Appleton's Cyclopedia of American Biography, edited by James
Grant Wilson, John Fiske and Stanley L. Klos. Six volumes, New York: D. Appleton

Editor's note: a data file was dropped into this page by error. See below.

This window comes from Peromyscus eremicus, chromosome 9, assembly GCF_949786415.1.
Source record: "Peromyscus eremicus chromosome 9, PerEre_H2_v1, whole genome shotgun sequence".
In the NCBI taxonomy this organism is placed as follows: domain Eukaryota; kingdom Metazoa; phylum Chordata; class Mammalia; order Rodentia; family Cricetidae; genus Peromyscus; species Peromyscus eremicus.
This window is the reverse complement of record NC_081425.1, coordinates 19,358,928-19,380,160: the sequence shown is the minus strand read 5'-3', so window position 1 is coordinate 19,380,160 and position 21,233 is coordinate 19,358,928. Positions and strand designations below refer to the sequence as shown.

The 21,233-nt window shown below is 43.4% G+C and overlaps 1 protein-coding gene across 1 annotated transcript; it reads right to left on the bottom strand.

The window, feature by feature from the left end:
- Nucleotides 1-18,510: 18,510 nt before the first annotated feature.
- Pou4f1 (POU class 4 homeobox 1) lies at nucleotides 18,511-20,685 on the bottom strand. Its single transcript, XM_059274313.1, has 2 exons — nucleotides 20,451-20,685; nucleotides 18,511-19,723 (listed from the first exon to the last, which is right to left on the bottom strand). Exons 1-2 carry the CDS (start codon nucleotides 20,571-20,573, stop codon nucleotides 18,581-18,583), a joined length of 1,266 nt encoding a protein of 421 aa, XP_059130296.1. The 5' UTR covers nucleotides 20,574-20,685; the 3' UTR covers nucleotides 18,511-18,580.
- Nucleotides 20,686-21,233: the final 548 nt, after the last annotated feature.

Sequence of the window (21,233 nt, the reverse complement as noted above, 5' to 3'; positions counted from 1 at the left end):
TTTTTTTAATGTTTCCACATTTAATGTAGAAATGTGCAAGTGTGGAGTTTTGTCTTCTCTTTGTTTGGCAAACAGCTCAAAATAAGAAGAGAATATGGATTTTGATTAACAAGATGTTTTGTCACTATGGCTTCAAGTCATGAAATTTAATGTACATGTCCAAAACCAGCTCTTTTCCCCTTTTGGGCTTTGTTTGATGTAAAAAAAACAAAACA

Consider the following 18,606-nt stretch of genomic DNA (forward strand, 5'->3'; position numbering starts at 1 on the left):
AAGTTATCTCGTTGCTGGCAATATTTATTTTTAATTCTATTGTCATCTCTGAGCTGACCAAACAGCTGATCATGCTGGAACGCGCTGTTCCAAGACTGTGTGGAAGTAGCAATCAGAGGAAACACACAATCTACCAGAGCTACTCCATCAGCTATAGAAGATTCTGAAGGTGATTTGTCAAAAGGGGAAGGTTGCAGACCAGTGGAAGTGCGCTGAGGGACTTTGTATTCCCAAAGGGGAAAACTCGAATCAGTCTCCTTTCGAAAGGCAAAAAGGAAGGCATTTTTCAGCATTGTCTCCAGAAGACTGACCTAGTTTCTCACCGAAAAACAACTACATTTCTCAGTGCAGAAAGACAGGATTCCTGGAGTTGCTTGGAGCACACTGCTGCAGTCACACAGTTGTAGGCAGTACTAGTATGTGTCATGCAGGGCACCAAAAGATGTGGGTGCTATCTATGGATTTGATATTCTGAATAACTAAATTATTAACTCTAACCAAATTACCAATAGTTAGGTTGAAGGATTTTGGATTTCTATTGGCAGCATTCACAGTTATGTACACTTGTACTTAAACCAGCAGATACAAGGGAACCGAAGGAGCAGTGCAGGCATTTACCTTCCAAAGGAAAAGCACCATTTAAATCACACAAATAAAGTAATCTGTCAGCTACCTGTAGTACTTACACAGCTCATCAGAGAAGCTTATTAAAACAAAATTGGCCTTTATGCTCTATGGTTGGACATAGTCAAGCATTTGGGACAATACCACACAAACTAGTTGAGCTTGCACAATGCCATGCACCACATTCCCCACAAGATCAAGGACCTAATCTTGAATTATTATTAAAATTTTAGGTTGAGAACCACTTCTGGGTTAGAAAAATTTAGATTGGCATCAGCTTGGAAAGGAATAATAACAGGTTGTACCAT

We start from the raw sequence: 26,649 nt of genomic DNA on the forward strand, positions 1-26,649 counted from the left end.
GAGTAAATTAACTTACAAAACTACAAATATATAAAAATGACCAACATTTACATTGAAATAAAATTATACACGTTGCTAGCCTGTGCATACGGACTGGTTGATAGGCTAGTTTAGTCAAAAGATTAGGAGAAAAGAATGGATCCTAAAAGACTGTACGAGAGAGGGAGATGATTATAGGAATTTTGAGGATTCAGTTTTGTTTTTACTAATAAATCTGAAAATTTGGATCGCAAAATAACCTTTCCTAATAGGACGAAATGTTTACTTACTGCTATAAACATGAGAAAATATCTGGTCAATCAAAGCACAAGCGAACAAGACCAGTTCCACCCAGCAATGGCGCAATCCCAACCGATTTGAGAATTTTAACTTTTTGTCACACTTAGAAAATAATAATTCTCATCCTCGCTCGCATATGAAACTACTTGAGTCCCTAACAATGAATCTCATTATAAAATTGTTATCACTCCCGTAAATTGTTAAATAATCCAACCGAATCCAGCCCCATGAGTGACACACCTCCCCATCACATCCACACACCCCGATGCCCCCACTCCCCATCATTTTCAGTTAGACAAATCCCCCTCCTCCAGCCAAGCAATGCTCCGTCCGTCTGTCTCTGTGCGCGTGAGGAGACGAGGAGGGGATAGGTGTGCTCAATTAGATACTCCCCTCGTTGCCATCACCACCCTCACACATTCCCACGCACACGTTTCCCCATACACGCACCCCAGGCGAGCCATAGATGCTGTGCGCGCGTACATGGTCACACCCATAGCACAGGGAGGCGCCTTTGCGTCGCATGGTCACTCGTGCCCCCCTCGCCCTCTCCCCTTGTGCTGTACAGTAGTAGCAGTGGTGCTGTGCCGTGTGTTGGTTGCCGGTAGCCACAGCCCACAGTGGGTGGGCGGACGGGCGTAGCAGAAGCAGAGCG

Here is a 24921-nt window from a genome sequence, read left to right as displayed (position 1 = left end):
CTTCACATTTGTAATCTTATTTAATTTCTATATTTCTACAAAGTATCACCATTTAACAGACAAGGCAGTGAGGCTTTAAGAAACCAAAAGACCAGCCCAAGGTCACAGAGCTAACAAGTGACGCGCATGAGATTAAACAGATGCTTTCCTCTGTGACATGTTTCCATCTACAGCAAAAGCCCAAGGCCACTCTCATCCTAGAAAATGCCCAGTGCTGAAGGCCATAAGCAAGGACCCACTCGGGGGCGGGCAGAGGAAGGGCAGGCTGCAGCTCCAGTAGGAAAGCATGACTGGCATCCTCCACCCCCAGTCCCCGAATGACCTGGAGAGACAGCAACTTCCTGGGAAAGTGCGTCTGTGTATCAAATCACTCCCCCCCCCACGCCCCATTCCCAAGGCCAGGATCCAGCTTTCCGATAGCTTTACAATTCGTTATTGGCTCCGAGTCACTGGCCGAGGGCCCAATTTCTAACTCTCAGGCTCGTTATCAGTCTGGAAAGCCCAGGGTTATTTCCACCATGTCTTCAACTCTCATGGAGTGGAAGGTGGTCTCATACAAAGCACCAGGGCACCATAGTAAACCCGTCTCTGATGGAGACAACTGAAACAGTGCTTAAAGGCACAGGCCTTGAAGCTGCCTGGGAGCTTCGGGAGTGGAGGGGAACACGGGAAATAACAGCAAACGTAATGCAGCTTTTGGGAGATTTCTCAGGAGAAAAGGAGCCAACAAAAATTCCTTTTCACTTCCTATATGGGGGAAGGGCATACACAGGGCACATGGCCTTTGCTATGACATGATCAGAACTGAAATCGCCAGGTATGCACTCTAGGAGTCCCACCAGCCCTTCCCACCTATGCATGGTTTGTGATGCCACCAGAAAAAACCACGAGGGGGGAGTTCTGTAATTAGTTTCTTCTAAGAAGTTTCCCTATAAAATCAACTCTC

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MARTY, Martin, R. C. bishop, born in Schwyz, Switzerland, 12 January, 1834. He studied in colleges in Switzerland and Austria, with the intention to fit himself for the medical profession, but he afterward went through a course of theology, and on 14 September, 1856, was ordained He came to the United States to assist in founding a new Benedictine abbey and college, and learning on his arrival that Bishop DeSaint Palais, of Vineennes, was in need of German priests, he went thither with two companions in 1860. After consultation with the bishop, he purchased a tract of 7,000 acres in Spencer county, Indiana, part of which he sold to colonists whom he invited from Germany and Switzerland. Through his efforts Spencer and Dubois counties were settled almost entirely by German Roman Catholics. He built many churches, and in 1865 erected St. Meinrad's priory, and was made its first superior. He also established and presided over a theological college. In 1870 Pope Pins IX. raised St. Meinrad's to the rank of an abbey, formed the priests connected with it into the " Helveto-Ameriean congregation," and appointed Father Marty a mitred abbot. He resigned his office a few years later to devote himself to the conversion of the Indians, and went to Dakota, where he spent some time in studying the ***In(libra languages, that of the Sioux in particular. He then returned to St. Meinrad's and wrote a Sioux grammar and dictionary, by means of which he taught twelve priests and twelve Sisters of Charity to speak the language, afterward taking them with him to Dakota. Father Marry soon attained great influence over the savages; he was trusted by them so thoroughly that he went twice into the camp of Sitting Bull at a time when the Indian had sworn death to every white man, and he did much toward protecting settlers. He acted thus under the authority of the United States government, which has always recognized his services in Indian troubles. In 1879 the territory of Dakota was formed into an apostolic vicariate, and Dr. Marty was consecrated bishop of Tiberias in partibua on 1 February, 1880. When he went to Dakota the Roman Catholic church had hardly any existence in the territory, and all the institutions and congregations that have been there established are his creation. The vicariate now contains 97 churches, 118 stations, and eight missions containing nearly 30,000 Indians, with several schools, among them an agricultural school at Standing Rock agency, in which eighty boys are taught.
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